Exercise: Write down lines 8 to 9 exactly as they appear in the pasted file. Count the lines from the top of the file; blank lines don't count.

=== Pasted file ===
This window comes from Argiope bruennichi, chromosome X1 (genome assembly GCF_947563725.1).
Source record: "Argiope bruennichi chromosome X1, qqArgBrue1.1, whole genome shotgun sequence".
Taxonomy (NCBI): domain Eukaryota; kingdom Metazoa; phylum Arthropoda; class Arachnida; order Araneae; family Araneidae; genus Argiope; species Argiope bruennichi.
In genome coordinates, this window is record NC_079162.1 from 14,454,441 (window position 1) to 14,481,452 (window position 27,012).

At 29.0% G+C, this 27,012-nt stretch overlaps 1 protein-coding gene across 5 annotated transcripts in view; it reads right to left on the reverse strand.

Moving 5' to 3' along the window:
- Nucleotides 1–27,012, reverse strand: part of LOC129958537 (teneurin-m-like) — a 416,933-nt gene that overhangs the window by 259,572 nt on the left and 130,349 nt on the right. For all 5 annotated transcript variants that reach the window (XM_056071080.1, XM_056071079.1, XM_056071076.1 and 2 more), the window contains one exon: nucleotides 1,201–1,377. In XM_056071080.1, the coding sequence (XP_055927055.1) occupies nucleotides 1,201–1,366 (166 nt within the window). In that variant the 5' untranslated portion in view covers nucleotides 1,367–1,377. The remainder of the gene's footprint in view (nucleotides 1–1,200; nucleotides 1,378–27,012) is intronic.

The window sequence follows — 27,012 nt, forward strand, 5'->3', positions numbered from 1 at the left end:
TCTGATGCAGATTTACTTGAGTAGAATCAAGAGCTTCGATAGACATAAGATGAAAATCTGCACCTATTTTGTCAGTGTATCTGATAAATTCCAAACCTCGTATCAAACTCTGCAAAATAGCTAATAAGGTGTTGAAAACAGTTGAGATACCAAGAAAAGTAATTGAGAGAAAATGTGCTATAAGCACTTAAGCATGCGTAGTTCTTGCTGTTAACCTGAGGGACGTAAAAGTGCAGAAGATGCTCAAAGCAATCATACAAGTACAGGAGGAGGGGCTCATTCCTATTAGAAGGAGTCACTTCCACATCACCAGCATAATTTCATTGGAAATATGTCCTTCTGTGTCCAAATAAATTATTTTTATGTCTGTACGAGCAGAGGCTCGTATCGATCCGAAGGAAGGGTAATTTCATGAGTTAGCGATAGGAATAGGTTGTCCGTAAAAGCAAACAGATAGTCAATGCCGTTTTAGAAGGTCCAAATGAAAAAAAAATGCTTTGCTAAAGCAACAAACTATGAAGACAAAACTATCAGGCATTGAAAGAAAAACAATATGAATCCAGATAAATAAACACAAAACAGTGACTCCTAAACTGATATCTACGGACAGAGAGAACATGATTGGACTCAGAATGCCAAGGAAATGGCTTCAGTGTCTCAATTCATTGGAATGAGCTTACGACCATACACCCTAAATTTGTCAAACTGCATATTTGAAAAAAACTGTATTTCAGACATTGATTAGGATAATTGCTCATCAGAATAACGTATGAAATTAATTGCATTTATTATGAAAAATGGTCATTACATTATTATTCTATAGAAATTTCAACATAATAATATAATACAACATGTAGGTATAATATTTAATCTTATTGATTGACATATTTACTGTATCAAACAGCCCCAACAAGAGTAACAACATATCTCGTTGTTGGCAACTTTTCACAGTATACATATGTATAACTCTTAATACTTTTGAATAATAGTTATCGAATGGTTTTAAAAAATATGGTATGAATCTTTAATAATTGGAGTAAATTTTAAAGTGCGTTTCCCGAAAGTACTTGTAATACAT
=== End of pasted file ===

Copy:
The window sequence follows — 27,012 nt, forward strand, 5'->3', positions numbered from 1 at the left end:
TCTGATGCAGATTTACTTGAGTAGAATCAAGAGCTTCGATAGACATAAGATGAAAATCTGCACCTATTTTGTCAGTGTATCTGATAAATTCCAAACCTCGTATCAAACTCTGCAAAATAGCTAATAAGGTGTTGAAAACAGTTGAGATACCAAGAAAAGTAATTGAGAGAAAATGTGCTATAAGCACTTAAGCATGCGTAGTTCTTGCTGTTAACCTGAGGGACGTAAAAGTGCAGAAGATGCTCAAAGCAATCATACAAGTACAGGAGGAGGGGCTCATTCCTATTAGAAGGAGTCACTTCCACATCACCAGCATAATTTCATTGGAAATATGTCCTTCTGTGTCCAAATAAATTATTTTTATGTCTGTACGAGCAGAGGCTCGTATCGATCCGAAGGAAGGGTAATTTCATGAGTTAGCGATAGGAATAGGTTGTCCGTAAAAGCAAACAGATAGTCAATGCCGTTTTAGAAGGTCCAAATGAAAAAAAAATGCTTTGCTAAAGCAACAAACTATGAAGACAAAACTATCAGGCATTGAAAGAAAAACAATATGAATCCAGATAAATAAACACAAAACAGTGACTCCTAAACTGATATCTACGGACAGAGAGAACATGATTGGACTCAGAATGCCAAGGAAATGGCTTCAGTGTCTCAATTCATTGGAATGAGCTTACGACCATACACCCTAAATTTGTCAAACTGCATATTTGAAAAAAACTGTATTTCAGACATTGATTAGGATAATTGCTCATCAGAATAACGTATGAAATTAATTGCATTTATTATGAAAAATGGTCATTACATTATTATTCTATAGAAATTTCAACATAATAATATAATACAACATGTAGGTATAATATTTAATCTTATTGATTGACATATTTACTGTATCAAACAGCCCCAACAAGAGTAACAACATATCTCGTTGTTGGCAACTTTTCACAGTATACATATGTATAACTCTTAATACTTTTGAATAATAGTTATCGAATGGTTTTAAAAAATATGGTATGAATCTTTAATAATTGGAGTAAATTTTAAAGTGCGTTTCCCGAAAGTACTTGTAATACAT